Wednesday, 25 July 2012

Tell your family story online

This is the presentation I used for my talk at the IAJGS Conference last week. The slides are a bit wordy, so you don't need me to tell what they're about here. Some of you may recognise yourselves in there.

And this is from the handout:
How can we tell our family stories so that they can be heard? How can we make our family memories and the fruits of our research available to family members? How can we involve them in telling their own stories? And how can we reach out to others who may share the same roots in family or place?

This talk will look at ways in which we can make use of online social media platforms to share our stories. We will look at how we could use a blog platform to tell the story of a trip, or to collect together brief family tales about people or places, and we will see how we could create our own web-site to tell our family stories in a more structured way. We will also look at how we could organise our visual and audio materials, and other types of document, and make them available to our readers.

The platforms we look at are freely available, and mostly free to use for both authors and readers. They are also very flexible - they are easy to use at a basic level, but can be developed into something more complex if so desired; authoring can be individual or collaborative, and sites can be private or public.

The examples shown in the talk arose from a visit I made with three cousins last year to Belarus, looking for the roots of three of our families.

My son, the genealogist

I have just attended my first genealogy conference - the International Association of Jewish Genealogy Societies (IAJGS), in Paris. It was four days packed full of fascinating talks and meetings, dealing with all aspects of Jewish genealogy. There, that's three times I've used the word already, and until a few years ago I don't think it had ever crossed my lips.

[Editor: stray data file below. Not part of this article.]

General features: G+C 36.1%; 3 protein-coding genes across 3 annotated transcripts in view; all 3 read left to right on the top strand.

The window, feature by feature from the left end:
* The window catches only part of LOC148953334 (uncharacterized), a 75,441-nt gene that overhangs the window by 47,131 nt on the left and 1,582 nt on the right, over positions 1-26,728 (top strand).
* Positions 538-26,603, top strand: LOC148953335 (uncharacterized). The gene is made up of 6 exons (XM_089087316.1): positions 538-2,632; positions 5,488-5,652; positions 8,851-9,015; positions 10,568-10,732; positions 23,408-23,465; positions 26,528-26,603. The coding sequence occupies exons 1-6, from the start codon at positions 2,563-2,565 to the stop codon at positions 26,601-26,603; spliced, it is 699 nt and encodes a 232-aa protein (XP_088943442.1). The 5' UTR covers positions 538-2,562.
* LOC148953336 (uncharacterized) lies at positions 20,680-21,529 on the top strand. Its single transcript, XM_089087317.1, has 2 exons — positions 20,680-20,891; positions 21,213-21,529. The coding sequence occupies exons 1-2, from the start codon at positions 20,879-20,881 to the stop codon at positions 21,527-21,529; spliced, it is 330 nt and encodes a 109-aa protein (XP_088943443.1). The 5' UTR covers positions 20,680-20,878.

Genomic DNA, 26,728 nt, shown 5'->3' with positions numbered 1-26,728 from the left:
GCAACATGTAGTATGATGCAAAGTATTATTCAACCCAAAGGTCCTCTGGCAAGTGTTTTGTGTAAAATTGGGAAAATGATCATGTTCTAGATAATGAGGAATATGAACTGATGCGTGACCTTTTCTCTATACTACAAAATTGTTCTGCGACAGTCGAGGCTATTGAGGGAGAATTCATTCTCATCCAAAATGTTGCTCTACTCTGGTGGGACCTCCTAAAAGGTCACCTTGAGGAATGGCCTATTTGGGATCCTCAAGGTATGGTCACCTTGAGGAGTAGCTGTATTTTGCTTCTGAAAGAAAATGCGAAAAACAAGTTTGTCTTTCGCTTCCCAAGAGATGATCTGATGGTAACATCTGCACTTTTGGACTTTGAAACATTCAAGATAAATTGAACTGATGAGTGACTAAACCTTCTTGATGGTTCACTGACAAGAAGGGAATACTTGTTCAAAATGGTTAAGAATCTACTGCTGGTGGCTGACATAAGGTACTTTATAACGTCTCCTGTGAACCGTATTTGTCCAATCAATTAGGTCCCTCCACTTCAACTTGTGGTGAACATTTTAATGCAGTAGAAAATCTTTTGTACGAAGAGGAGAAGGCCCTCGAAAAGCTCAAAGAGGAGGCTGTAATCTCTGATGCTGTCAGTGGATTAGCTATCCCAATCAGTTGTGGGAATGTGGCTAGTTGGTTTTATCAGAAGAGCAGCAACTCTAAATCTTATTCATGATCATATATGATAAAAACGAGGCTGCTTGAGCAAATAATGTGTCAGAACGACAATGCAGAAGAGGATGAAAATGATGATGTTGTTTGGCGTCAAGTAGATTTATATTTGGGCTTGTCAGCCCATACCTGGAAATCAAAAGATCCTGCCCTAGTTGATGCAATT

In the past three or four years I seem to have taken on the role of unofficial family historian. The impetus undoubtedly came from the death of both my parents, and a desire to try to recapture some of the things they had told us over the years about their lives and those of their own parents; things which we had carelessly forgotten, concentrating on our own lives, as we all do.

We tried to construct a family tree, comparing notes with cousins, fretting over gaps in our knowledge, puzzling over inconsistencies, wondering who else we might be connected to. Names and places, and the stories they held, were vaguely recalled. Wherever we turned, we found ourselves in blind alleys, facing brick walls. It was some consolation to find at the Conference that these are common experiences - these last two paragraphs could have been written by just about everybody there.

Eventually some of us decided to pay for some professional research, and undertake a visit to Belarus to see what we could find. You can see an account of this trip in the Belaroots blog, and I have begun to gather and recount some of the family stories in the Belaroots Stories web-site.

I now find myself joining societies, signing up for discussion groups, subscribing to family-tree websites and online resources, querying databases and poring over spreadsheets, obtaining census forms, birth, marriage and death certificates, passenger lists, naturalisation documents, visiting archives, searching through school records and electoral lists, consulting old maps, tracking down streets and houses that no longer exist, taking cousins on walks, writing to people I didn't previously know existed who may or may not be related to me - and much more.

I'll be posting here about some of my family finds, as well as about some of resources I come across, about ways of telling family stories, and about issues that arise from trying to tell the Jewish story in particular. So if you're related to me, or just interested in family histories, you're welcome to keep coming back. I'll let family members know via Geni, and anyone else via Facebook, when there's a new post - or you can probably 'subscribe' to this blog, or 'follow' it, somehow.

And I can just hear my father proudly pointing to me as he utters the immortal words, "My son, the genealogist". Thanks, Dad.